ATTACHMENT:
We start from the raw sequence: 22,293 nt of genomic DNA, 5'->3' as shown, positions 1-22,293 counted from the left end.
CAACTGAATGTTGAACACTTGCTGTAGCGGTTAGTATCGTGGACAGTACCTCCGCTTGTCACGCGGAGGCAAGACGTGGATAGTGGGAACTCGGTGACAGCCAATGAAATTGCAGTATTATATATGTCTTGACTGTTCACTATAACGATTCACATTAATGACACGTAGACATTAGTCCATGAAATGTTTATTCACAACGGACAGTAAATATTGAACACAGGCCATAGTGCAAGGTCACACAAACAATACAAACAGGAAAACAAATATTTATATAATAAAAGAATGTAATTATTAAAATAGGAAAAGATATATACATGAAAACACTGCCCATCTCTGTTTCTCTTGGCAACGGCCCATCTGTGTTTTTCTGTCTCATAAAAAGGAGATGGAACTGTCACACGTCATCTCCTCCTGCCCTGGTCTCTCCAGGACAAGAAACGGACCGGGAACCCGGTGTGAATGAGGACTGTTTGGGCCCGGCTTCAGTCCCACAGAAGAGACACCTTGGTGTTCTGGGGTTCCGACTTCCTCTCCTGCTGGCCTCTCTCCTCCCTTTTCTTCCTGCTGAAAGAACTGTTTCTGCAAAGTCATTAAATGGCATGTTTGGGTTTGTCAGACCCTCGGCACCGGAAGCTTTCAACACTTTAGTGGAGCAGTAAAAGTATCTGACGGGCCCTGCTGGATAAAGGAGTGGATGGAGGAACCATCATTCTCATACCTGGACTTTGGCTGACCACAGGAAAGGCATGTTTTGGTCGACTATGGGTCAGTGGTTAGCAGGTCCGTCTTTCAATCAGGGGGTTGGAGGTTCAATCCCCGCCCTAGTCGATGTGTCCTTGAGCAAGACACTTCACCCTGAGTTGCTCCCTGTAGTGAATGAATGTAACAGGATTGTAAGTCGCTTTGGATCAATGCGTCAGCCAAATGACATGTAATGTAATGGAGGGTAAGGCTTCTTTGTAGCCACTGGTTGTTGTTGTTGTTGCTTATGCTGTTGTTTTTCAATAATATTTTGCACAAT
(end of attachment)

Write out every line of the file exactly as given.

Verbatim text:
We start from the raw sequence: 22,293 nt of genomic DNA, 5'->3' as shown, positions 1-22,293 counted from the left end.
CAACTGAATGTTGAACACTTGCTGTAGCGGTTAGTATCGTGGACAGTACCTCCGCTTGTCACGCGGAGGCAAGACGTGGATAGTGGGAACTCGGTGACAGCCAATGAAATTGCAGTATTATATATGTCTTGACTGTTCACTATAACGATTCACATTAATGACACGTAGACATTAGTCCATGAAATGTTTATTCACAACGGACAGTAAATATTGAACACAGGCCATAGTGCAAGGTCACACAAACAATACAAACAGGAAAACAAATATTTATATAATAAAAGAATGTAATTATTAAAATAGGAAAAGATATATACATGAAAACACTGCCCATCTCTGTTTCTCTTGGCAACGGCCCATCTGTGTTTTTCTGTCTCATAAAAAGGAGATGGAACTGTCACACGTCATCTCCTCCTGCCCTGGTCTCTCCAGGACAAGAAACGGACCGGGAACCCGGTGTGAATGAGGACTGTTTGGGCCCGGCTTCAGTCCCACAGAAGAGACACCTTGGTGTTCTGGGGTTCCGACTTCCTCTCCTGCTGGCCTCTCTCCTCCCTTTTCTTCCTGCTGAAAGAACTGTTTCTGCAAAGTCATTAAATGGCATGTTTGGGTTTGTCAGACCCTCGGCACCGGAAGCTTTCAACACTTTAGTGGAGCAGTAAAAGTATCTGACGGGCCCTGCTGGATAAAGGAGTGGATGGAGGAACCATCATTCTCATACCTGGACTTTGGCTGACCACAGGAAAGGCATGTTTTGGTCGACTATGGGTCAGTGGTTAGCAGGTCCGTCTTTCAATCAGGGGGTTGGAGGTTCAATCCCCGCCCTAGTCGATGTGTCCTTGAGCAAGACACTTCACCCTGAGTTGCTCCCTGTAGTGAATGAATGTAACAGGATTGTAAGTCGCTTTGGATCAATGCGTCAGCCAAATGACATGTAATGTAATGGAGGGTAAGGCTTCTTTGTAGCCACTGGTTGTTGTTGTTGTTGCTTATGCTGTTGTTTTTCAATAATATTTTGCACAAT